We got rid of our fax machine about a year ago, after the only things we got via fax were paper-and-ink-consuming promos selling everything from discount travel to health plans to discount fax toner. And there are many days that go by where the only thing the mailman delivers to the office are ad flyers, unwanted and very fat office and cleaning products catalogues and the occasional bill. Some days, there is actually nothing in the regular mail.
What's happened? It's all in email these days -- virtually instantaneous and free. On a typical business day, I get upwards of 200 emails.
A survey just out, reported in Research Brief (via email), shows most of us check our email at least once a day. Forty-four percent of us check email at least a few times a day. Most of us (67%) check our email mostly via our smartphones, with the rest about evenly split between laptops, desktops and tablets.
Before writing this, I did some checking to learn when email began. For me, I was reluctantly pushed into using email by a client back in the early 1990s. The client, out in Palo Alto, Calif. would have me draft a news release and then send it to them by fax. They would fax back their edits and have me fax back the final for them to review and give a final go-ahead. Back then, I still didn't have a regular computer. I was using a word processor. I'd make the changes and then do a mass mailing to targeted media, making hundreds of copies, labeling envelopes and running them all through a postage meter. The postage alone often cost $90 - $100 or more.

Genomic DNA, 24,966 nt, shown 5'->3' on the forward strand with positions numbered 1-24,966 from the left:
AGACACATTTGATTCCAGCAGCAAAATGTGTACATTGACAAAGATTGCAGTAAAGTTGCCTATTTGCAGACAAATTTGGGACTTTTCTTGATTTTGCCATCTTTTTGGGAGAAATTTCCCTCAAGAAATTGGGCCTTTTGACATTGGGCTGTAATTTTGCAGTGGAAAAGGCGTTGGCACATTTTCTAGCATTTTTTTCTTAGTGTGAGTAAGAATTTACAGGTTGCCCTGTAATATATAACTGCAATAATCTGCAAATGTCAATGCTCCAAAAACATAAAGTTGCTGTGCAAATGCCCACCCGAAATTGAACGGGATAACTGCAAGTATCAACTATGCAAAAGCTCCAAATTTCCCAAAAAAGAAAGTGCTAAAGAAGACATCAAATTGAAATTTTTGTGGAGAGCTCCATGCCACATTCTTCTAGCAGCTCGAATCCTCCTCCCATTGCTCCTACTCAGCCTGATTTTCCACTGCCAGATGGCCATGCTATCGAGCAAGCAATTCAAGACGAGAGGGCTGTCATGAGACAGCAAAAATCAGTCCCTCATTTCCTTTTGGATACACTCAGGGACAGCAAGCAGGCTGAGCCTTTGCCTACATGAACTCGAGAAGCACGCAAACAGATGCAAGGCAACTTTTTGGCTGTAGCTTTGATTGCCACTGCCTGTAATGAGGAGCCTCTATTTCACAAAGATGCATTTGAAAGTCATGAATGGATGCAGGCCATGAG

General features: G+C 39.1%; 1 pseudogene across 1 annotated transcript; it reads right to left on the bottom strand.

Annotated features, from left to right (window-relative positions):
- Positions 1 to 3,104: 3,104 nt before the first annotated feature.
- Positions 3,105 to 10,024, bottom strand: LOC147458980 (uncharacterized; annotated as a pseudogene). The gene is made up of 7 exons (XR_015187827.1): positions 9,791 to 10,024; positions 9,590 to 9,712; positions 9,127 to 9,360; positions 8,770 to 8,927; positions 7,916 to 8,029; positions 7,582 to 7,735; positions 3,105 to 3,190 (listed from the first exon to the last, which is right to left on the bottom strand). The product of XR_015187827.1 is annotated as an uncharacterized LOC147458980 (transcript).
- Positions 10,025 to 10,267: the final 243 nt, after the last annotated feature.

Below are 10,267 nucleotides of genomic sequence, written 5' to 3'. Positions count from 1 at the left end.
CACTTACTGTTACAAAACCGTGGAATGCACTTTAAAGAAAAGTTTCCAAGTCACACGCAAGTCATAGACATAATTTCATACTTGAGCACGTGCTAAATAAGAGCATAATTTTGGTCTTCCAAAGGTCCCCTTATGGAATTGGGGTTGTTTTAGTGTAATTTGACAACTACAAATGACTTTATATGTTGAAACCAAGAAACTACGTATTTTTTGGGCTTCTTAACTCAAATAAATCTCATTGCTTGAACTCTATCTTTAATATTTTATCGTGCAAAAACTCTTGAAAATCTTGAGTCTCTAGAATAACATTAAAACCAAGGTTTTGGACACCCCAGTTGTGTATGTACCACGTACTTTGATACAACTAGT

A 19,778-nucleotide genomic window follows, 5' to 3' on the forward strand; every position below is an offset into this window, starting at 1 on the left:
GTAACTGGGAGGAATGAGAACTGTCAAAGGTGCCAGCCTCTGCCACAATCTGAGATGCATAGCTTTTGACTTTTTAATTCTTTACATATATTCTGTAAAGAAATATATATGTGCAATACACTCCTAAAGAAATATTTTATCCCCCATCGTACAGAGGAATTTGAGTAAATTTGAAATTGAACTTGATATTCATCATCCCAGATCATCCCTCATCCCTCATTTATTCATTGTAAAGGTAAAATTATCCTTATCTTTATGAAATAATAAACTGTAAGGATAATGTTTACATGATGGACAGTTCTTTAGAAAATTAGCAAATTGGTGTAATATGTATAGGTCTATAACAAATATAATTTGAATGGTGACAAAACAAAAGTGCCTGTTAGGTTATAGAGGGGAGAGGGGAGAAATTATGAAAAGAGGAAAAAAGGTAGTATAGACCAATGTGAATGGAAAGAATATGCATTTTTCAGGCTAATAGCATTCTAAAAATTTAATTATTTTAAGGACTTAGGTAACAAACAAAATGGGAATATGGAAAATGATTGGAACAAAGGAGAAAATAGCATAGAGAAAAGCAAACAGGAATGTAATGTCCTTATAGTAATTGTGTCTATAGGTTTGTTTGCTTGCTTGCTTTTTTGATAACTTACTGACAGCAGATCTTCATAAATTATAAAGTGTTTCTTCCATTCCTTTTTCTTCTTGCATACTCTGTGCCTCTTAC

At one point, the client said either get a computer, use email or we'll have to take the business elsewhere. So I bought a Compaq Presario all-in-one unit, only because the guy next door had the same unit and I felt if I needed help, I could just run to him.
Now, I can't imagine working without email. (Thanks for the push, Rocco.)
Email officially began in 1978, my research shows, when an Indian immigrant working a summer job at a New Jersey medical school created a way for the office staff to share their memos electronically. Siva Ayyadurai, then 14, gets the credit for the first email, despite some claims by others including a Ray Tomlinson, that they created email as early as 1971. Those claims, it seems, have not been substantiated.
Even as late as 1982, there were only about 1,000 email accounts worldwide. The explosion began in 1983, when it grew tenfold to 100,000, growing again by 2-1/2 times by 1985 and then doubling every two years till it reached a million in 1989.
The growth continued to skyrocket, hitting 5 million in 1992, 10 million in 1995, 25 million in 1996 and 400 million by 1999. It crossed the billion mark in 2007 and 4 billion in 2013.
Could you imagine not having email today?